The food and drinks industry has a particularly tough job. A mistake made in food preparation or manufacturing can threaten public health. Twenty years ago, if a customer found a foreign object in their loaf of bread they’d complain to the store (and possibly tell the local paper). These days you can bet that the picture will get posted on Reddit or Facebook and become a viral sensation in less than a day.
This is understandably scary for brands. There’s no control. The next attack can come from anywhere, at any time.
Purveyor of finger lickin’ fast food, KFC, has had its fair share of high profile customer complaints over recent years (such as the 2012 photo of a raw chicken burger posted by a Canadian customer on Reddit). So far in 2013:
- An Essex based redditor posted a picture of what appeared to be deep fried offal in their box of chicken (January).
- A couple from Hull found offal in several chicken pieces (March).
In the January case, KFC responded to press enquiries by agreeing that it looked like offal, but saying that while it was unsightly, there was no health risk. It provided a similar response in March, this time adding that it sold an impressive 200 million pieces of chicken a year.
The problem is, when these mistakes keep happening, and continue to be widely shared on social media, the brand appears to be learning little from them.
The last thing a brand in the business of selling food wants is customers to be revolted by their products. Findus understood this principle when it faced its own reputational crisis back in February. When some of its beef products were found to be up to 100% horse, it released a statement which showed that it understood why this was an important issue.
The horsemeat may not have been dangerous, but if people buy beef lasagne they kind of expect it to be made of cow.
Finally, we have Jersey Joe’s Pizzeria (do not click this link if you’re eating – or in fact, ever intend to eat again). The proprietor of this particular pizzeria landed in hot water when a 4Chan user posted links to webcams allegedly into the pizzeria kitchen. The images captured there were…not pleasant.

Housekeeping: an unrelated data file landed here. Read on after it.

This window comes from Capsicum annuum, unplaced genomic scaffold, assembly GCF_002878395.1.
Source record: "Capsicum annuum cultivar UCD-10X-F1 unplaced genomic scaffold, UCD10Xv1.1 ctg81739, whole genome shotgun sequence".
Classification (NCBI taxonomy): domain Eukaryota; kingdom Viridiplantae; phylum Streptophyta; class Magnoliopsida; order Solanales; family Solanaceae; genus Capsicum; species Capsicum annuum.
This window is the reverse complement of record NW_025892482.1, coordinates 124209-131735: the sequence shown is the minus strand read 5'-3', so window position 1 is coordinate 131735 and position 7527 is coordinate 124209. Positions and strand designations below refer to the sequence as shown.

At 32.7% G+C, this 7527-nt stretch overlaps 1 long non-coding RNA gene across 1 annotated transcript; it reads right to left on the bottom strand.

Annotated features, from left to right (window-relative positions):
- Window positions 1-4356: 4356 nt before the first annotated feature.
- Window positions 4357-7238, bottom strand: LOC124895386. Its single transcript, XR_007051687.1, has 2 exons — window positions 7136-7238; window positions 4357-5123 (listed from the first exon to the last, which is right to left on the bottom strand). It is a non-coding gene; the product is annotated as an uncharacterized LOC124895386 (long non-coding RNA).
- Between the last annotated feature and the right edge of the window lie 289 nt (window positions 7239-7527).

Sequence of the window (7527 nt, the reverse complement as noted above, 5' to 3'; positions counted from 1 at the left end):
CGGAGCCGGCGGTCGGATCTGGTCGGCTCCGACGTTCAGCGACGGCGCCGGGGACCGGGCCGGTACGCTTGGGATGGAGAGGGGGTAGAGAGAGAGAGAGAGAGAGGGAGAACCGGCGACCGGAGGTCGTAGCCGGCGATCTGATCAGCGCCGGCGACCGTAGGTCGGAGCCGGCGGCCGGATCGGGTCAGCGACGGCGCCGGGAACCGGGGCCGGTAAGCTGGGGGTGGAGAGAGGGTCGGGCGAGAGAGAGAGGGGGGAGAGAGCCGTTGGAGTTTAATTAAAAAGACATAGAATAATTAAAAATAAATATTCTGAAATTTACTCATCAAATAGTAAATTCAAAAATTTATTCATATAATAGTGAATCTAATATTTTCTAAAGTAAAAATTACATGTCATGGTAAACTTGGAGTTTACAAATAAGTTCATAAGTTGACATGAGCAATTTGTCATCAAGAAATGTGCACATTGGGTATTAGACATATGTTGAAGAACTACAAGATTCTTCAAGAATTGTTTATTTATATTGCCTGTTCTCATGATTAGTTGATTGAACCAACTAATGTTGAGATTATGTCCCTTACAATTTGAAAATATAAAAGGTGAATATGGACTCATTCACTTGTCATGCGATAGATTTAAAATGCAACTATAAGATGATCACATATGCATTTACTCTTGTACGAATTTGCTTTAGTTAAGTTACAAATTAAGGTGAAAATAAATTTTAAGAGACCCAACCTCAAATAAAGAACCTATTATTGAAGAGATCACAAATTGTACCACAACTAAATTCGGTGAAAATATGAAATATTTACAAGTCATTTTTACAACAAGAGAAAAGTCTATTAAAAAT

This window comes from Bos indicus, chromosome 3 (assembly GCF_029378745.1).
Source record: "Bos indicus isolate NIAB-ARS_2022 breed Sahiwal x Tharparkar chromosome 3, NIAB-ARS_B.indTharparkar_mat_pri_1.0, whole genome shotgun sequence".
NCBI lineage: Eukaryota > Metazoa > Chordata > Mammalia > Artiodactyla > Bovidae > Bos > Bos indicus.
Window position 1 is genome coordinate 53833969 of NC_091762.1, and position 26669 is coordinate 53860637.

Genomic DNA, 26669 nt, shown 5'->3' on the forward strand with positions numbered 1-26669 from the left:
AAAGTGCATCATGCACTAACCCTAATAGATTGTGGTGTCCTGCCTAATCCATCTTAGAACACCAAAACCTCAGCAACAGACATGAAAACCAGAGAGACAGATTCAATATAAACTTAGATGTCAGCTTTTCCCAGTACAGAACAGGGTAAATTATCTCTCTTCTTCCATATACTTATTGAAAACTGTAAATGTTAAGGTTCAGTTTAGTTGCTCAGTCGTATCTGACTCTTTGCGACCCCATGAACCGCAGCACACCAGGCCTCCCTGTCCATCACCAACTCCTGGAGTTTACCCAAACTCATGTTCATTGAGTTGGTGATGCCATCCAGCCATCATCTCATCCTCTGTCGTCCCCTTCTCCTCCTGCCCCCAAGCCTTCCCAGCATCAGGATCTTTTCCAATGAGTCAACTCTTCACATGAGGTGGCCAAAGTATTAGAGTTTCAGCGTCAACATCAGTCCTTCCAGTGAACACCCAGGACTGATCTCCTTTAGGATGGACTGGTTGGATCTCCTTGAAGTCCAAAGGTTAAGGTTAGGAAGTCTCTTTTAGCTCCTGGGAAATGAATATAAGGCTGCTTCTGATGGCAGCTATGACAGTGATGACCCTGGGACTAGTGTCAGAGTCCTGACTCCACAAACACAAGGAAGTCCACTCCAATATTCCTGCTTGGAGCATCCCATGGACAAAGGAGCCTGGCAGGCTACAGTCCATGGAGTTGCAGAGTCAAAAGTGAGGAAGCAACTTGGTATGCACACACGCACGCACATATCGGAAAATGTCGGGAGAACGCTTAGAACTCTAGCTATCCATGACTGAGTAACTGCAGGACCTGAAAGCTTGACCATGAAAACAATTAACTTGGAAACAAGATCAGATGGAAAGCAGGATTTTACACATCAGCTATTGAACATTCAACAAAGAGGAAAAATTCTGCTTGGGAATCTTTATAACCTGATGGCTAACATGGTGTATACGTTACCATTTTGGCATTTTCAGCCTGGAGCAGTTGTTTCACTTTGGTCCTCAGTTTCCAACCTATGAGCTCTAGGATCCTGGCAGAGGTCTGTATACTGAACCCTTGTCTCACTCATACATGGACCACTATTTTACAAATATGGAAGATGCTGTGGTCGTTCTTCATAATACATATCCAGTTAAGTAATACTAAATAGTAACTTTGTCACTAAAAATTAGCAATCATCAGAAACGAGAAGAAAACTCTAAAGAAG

The owner has been confronted by customers (with his reaction live streamed), and the establishment has been mocked on Yelp. The owner says that it’s not his kitchen in the video, and that he’s the subject of a vendetta.
Unfortunately, a picture is sometimes all it takes to put people off their food.
Back in March, I blogged about the communications #fail that Iceland experienced when its charismatic, but possibly too ‘say what you think’, CEO Malcolm Walker gave his TV interviews on horsemeat. Looking back, maybe this was the plan all along. Divert attention away from the horsemeat scandal by giving people something else to talk about – your straight talking CEO.
A recent Starbucks example shows just how important clear communication is on any channel. The Facebook community management team posted an idea they had for customers to ask for – a vanilla bean Frappuccino with a shot of raspberry syrup. On Facebook, they compared it to a cotton candy treat, and used the hashtag #cottoncandy.
Some customers, excited at the ‘new flavour’, started asking for the Cotton Candy Frappuccino in stores, but frustrated barristers had no idea what they were talking about.It may be fun to post creative updates to Facebook, but if all they end up doing is confusing fans and annoying employees, there’s not much value in it.
McDonalds has had at least two communications problems so far this year. In April, adverts for the brand started appearing on Boston mass transit. Ads parodying mental health posters. People started tweeting and blogging about how outraged they were, and McDonalds quickly issued a statement saying that the ad had been created by an agency without sign-off. It apologised and got the ad pulled.
The second issue involved its response to a national news story. After the Cleveland kidnap victims were rescued in May, the man that responded to their cries for help happened to mention that he had been eating some McDonalds when he made the discovery. In response, the brand tweeted:
So you could say response was mixed. It can be viewed as a brand trying to do a nice thing, but many saw it as a brand taking the opportunity to get some national coverage.
Other food brands have had issues with managing social media. Burger King had its Twitter account hacked and the hacker added McDonalds branding to it. It took BK three hours after Twitter suspended its account, to release a statement.
US food website, Epicurious, posted insensitive Tweets which promoted its food using during the Boston Bombing.
It took the brand hours to Tweet an apology for the earlier tweets, and then posted nothing at all on Twitter for a few days.
And then there was the notorious Amy’s Baking Company fighting (or starting – depending on who you believe) social media fires, and Mexican food chain, Chipotle, hacking its own Twitter account (really badly – if there’s a good way to hack your own Twitter account that is).
Sometimes, people make mistakes. Brands are no different. Yes, a business will have policies and procedures in place to mitigate the damage, but mistakes will happen.
The key considerations for a brand are:
- How quickly will the brand respond?
- How effective will the response be?
- How will the brand get the message out?
- How will it prove that it’s changed?
And most of all, if you apologise, mean it.